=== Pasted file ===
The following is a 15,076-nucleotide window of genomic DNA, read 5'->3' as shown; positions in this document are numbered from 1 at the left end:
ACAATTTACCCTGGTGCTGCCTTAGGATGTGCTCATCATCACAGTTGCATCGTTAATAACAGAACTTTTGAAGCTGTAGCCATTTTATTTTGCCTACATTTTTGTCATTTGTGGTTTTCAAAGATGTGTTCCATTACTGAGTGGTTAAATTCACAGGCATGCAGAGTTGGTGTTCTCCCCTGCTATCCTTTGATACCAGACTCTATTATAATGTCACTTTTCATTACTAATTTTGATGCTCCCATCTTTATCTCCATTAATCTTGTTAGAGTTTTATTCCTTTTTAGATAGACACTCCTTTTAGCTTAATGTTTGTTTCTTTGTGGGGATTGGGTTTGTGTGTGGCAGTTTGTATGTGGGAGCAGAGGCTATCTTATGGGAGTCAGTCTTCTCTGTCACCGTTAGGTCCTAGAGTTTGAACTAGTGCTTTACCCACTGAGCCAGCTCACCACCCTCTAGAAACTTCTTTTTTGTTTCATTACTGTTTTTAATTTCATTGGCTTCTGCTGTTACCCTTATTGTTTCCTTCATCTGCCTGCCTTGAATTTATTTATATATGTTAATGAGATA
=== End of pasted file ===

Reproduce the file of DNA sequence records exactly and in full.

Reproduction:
The following is a 15,076-nucleotide window of genomic DNA, read 5'->3' as shown; positions in this document are numbered from 1 at the left end:
ACAATTTACCCTGGTGCTGCCTTAGGATGTGCTCATCATCACAGTTGCATCGTTAATAACAGAACTTTTGAAGCTGTAGCCATTTTATTTTGCCTACATTTTTGTCATTTGTGGTTTTCAAAGATGTGTTCCATTACTGAGTGGTTAAATTCACAGGCATGCAGAGTTGGTGTTCTCCCCTGCTATCCTTTGATACCAGACTCTATTATAATGTCACTTTTCATTACTAATTTTGATGCTCCCATCTTTATCTCCATTAATCTTGTTAGAGTTTTATTCCTTTTTAGATAGACACTCCTTTTAGCTTAATGTTTGTTTCTTTGTGGGGATTGGGTTTGTGTGTGGCAGTTTGTATGTGGGAGCAGAGGCTATCTTATGGGAGTCAGTCTTCTCTGTCACCGTTAGGTCCTAGAGTTTGAACTAGTGCTTTACCCACTGAGCCAGCTCACCACCCTCTAGAAACTTCTTTTTTGTTTCATTACTGTTTTTAATTTCATTGGCTTCTGCTGTTACCCTTATTGTTTCCTTCATCTGCCTGCCTTGAATTTATTTATATATGTTAATGAGATA